Notice: The Autry will close at 3 p.m. on May 18, 2024. 

Past Productions

Desert Stories for Lost Girls

two woman stand on stage with man in far background a light shaft of sand falls from above

Written by Lily Rushing (Genízaro)
Directed by Sylvia Cervates Blush

September 30-October 16, 2022

Do you believe your ancestors walk with you? When 18-year-old Carrie moves in with her grandmother, Rosa, she is thrown into a world of memory and mystery that unearths her family’s identity -- shining a light on a dark and bloody period in the history of the American Southwest. Presented in collaboration with Latino Theater Company, Desert Stories for Lost Girls by Lily Rushing (Genízaro) is a haunting and lyrical rumination on identity, family, and colonialism over generations.

Photo © Grettel Cortes Photography

The New Adventures of Super Indian

poster in comic book cover style with characters from the new Super Indian story

Written by Arigon Starr (Kickapoo Tribe of Oklahoma)
Directed by Olivia Espinosa (Azteca) and Arigon Starr (Kickapoo Tribe of Oklahoma)

April 14-May 5, 2021

Hubert Logan, an ordinary reservation boy turned superhero, faces off against three of his biggest foes—Wampum Baggs, the ringleader of the Circle of Evil; Blud Kwan’Tum, a cursed vampire determined to become a full-blooded Indian by any means necessary; and Karlie Keane, a scheming social media diva. The New Adventures of Super Indian, created and written by Arigon Starr based on her popular graphic novels, are three audio episodes that highlight the comic exploits of Super Indian and the residents of the fictional Leaning Oak Reservation.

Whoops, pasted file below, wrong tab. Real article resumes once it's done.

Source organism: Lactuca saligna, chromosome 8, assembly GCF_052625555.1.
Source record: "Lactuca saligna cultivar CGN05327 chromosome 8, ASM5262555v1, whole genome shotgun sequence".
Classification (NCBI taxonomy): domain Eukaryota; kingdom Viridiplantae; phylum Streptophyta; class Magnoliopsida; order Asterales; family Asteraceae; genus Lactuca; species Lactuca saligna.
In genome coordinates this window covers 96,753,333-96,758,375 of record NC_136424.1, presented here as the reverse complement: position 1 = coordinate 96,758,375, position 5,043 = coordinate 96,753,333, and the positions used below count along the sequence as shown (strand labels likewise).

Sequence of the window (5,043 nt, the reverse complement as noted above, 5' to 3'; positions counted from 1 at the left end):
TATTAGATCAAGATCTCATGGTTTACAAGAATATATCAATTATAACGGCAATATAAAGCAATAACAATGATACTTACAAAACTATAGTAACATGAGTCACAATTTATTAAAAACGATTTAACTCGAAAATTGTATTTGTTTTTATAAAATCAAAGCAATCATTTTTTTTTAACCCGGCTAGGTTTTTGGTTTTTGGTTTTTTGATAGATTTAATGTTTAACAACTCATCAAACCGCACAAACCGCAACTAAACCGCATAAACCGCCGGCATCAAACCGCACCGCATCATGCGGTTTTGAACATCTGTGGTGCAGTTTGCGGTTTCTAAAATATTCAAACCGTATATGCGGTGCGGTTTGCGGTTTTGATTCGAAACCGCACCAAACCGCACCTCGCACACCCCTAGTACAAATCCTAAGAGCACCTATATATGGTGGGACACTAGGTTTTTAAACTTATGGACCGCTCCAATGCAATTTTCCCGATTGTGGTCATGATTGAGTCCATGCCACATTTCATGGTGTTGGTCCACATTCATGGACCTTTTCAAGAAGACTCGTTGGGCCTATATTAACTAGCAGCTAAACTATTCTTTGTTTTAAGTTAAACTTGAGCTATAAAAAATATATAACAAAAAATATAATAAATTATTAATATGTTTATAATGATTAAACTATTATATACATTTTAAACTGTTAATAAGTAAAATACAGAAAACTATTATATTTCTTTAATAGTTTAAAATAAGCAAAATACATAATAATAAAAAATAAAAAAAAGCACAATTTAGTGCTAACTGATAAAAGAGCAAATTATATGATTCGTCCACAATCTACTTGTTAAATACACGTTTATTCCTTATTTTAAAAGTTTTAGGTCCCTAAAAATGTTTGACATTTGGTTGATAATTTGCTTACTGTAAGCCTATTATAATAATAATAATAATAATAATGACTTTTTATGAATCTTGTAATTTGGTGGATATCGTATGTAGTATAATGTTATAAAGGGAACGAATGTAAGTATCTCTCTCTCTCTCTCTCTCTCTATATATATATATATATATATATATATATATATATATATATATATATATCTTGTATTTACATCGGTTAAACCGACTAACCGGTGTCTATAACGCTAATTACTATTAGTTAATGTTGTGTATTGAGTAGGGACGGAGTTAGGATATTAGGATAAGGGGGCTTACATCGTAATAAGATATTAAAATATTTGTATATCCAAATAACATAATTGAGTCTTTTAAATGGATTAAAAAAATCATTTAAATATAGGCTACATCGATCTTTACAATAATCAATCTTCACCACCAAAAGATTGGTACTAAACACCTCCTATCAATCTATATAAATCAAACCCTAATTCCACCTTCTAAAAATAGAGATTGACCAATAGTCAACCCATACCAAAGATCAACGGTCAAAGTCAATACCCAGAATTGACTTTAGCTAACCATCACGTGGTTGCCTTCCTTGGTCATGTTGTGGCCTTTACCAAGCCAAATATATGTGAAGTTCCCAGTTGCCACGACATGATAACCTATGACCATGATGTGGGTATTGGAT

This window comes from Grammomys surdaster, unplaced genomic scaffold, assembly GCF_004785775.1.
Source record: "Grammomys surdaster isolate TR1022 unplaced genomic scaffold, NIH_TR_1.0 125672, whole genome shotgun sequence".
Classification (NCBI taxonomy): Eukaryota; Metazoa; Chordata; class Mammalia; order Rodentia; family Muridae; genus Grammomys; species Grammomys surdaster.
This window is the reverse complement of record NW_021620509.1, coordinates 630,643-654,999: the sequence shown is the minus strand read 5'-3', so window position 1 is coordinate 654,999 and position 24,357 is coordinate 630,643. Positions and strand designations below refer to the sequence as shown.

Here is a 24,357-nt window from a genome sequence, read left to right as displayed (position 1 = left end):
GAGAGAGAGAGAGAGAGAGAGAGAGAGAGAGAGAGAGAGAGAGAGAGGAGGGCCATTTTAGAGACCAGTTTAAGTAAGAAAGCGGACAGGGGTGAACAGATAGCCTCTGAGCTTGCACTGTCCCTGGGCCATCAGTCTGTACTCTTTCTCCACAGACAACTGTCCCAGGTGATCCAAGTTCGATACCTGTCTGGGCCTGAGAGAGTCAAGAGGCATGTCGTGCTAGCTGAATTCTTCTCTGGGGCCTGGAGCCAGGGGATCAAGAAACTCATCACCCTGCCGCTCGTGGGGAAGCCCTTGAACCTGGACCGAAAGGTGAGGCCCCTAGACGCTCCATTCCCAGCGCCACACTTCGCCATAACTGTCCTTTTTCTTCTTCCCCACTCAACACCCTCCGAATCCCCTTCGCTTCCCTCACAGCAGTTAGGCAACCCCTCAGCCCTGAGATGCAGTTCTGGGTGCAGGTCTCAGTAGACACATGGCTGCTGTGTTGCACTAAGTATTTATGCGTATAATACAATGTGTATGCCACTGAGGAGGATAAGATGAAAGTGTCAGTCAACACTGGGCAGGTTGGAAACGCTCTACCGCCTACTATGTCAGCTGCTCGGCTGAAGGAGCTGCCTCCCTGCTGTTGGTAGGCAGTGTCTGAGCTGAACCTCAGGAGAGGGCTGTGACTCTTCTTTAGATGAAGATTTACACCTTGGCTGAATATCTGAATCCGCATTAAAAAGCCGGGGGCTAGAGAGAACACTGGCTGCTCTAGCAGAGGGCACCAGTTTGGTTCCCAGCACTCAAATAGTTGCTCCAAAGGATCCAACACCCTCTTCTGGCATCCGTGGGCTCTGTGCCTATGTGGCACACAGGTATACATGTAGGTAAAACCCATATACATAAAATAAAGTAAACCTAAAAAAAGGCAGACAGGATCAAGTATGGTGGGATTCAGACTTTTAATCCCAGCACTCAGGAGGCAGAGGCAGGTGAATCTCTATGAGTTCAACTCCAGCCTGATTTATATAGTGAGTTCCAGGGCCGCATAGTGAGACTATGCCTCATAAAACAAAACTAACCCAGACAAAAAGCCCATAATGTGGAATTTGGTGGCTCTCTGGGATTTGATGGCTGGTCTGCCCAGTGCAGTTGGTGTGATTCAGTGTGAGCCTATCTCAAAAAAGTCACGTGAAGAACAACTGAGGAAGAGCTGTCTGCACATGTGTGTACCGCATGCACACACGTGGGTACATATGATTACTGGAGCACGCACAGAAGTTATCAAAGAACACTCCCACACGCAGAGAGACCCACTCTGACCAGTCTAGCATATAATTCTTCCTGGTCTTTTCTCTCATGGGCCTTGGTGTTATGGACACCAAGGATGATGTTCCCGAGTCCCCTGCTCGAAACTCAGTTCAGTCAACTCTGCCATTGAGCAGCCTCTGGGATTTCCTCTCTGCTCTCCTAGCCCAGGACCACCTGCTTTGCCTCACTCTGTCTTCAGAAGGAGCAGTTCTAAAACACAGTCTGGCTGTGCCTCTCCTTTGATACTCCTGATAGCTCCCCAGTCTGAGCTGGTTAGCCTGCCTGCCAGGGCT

Lying with Badgers

a man and a woman hold puppets and talk

Written by Jason Grasl (Blackfeet)
Directed by Randy Reinholz (Choctaw)

February 28-March 15, 2020

In this wickedly funny new comedy, a magically charged world is ignited by wise-cracking spirit animals brought to life by puppets, as estranged brothers of the Blackfeet Nation are pitted against one another in a fierce debate over the personal and economic issues Native people face today on their sovereign land. While exploiting mineral rights could provide economic relief for the tribe, it could also destroy sacred ground. Traditions are challenged, allegiances are tested, and long-buried secrets are forced into light in this dark comedy.

Photo © Craig Schwartz Photography.

Pure Native

a man and a woman eat at a dining table they look in the same direction and appear dissatisfied

Written by Vickie Ramirez (Tuscarora)
Directed by Randy Reinholz (Choctaw)

March 8 – March 24, 2019
Brewster's back! Rising from the ashes with a slick plan for a bottled water plant on reservation land. There's mixed agreement and opposition from family and friends, including an old flame with a grudge - but is he the secret ingredient for success?
Photo © Craig Schwartz Photography.

Bingo Hall

two men seated engaged in a convivial conversation

Written by Dillon Chitto (Mississippi Choctaw, Laguna, Isleta Pueblo)
Directed by Jon Lawrence Rivera

March 9–25, 2018

Edward Anaya makes all the calls in the pueblo—well, he calls the numbers at the senior center's bimonthly bingo. But college acceptance letters kick-start an identity crisis: Who will Edward be if he leaves home and bingo behind? Like Ferris Bueller if he lived in a pueblo, Edward knows just what to say until romantic rejection, family antics, and community pressures leave him tongue-tied. New playwright Dillon Chitto (Mississippi Choctaw, Laguna, Isleta Pueblo) brings the pueblo to the American theatre in this hilarious new play about tradition in a fast-changing world.